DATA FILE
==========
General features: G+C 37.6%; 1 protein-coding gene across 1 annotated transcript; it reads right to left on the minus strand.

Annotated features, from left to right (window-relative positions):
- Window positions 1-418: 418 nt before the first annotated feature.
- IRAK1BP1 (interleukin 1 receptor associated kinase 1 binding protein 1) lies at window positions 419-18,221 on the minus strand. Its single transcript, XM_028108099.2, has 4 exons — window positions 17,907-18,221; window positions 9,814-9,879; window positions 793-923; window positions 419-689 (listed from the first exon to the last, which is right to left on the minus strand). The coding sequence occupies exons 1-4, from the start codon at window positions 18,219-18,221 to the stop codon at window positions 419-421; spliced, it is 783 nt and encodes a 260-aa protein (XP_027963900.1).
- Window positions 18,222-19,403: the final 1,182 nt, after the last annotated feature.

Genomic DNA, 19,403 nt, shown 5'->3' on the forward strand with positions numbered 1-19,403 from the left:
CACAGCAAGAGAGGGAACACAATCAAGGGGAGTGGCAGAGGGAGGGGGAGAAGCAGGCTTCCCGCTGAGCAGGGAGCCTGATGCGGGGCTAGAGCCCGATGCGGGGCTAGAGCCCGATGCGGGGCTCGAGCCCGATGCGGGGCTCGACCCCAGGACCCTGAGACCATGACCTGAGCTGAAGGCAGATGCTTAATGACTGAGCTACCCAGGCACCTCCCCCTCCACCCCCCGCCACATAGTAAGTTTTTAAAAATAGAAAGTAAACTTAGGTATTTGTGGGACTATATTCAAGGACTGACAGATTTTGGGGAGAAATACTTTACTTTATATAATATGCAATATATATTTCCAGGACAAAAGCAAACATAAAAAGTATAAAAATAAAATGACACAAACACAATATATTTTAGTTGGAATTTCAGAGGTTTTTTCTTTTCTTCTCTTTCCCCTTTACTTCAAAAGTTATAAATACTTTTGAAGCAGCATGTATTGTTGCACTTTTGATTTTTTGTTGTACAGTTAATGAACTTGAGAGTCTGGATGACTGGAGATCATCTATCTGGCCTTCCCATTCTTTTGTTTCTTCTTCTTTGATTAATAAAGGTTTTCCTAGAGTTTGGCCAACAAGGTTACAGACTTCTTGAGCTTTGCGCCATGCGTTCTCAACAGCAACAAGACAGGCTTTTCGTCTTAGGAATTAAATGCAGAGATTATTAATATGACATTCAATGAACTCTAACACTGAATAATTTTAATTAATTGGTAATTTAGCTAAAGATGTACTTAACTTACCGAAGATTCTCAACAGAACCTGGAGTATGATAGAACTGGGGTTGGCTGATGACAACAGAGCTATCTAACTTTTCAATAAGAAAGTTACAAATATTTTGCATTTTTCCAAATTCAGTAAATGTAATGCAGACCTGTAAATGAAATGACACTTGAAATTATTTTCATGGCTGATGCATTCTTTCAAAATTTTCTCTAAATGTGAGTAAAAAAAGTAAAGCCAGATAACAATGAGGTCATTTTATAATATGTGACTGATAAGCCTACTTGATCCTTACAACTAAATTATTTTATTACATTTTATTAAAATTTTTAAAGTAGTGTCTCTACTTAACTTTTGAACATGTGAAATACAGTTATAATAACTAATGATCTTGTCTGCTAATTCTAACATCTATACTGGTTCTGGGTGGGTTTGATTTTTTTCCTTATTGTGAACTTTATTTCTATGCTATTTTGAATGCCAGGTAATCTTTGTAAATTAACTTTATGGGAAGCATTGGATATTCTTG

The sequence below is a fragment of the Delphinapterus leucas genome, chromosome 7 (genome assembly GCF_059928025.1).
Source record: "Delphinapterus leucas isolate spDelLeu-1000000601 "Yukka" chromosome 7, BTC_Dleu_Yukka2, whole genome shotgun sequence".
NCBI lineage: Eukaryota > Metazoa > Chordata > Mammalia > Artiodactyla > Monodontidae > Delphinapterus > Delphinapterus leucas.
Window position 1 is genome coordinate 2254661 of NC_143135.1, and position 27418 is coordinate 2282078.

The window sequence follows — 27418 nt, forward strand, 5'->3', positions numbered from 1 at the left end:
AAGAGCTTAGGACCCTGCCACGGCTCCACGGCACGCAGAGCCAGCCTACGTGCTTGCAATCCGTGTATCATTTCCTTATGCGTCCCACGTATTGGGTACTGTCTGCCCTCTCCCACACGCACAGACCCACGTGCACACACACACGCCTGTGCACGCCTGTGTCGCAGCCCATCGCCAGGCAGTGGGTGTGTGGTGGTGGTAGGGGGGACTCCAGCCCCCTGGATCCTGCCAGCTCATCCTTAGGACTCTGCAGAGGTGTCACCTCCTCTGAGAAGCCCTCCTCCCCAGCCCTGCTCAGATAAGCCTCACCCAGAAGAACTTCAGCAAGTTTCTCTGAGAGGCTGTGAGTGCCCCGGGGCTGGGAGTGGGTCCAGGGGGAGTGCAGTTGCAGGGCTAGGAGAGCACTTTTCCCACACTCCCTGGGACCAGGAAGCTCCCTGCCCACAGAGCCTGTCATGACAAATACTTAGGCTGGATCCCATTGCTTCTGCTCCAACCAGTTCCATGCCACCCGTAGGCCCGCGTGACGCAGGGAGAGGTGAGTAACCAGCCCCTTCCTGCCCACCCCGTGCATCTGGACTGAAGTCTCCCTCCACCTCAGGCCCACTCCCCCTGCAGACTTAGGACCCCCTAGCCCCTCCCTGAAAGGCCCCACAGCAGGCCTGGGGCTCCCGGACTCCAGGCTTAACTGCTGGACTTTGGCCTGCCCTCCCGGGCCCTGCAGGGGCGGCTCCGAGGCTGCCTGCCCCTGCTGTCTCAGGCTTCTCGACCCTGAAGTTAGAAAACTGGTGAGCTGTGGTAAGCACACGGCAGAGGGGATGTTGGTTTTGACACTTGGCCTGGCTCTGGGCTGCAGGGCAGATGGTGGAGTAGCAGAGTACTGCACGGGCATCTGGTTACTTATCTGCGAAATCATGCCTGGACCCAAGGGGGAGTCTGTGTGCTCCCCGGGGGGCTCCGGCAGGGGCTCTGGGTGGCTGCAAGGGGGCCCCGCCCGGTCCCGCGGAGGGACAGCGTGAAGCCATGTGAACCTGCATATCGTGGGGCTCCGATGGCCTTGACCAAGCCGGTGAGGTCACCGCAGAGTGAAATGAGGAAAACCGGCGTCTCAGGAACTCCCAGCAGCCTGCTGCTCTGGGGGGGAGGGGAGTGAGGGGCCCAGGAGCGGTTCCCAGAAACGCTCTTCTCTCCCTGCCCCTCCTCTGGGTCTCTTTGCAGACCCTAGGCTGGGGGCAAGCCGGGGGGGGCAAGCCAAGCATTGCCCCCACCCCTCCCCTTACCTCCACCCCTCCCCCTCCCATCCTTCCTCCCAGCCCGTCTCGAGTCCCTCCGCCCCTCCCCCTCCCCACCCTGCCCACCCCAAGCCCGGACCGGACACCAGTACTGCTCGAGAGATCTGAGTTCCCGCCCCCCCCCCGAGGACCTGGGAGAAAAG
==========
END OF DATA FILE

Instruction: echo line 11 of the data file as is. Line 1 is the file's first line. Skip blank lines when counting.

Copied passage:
Window position 1 is genome coordinate 2254661 of NC_143135.1, and position 27418 is coordinate 2282078.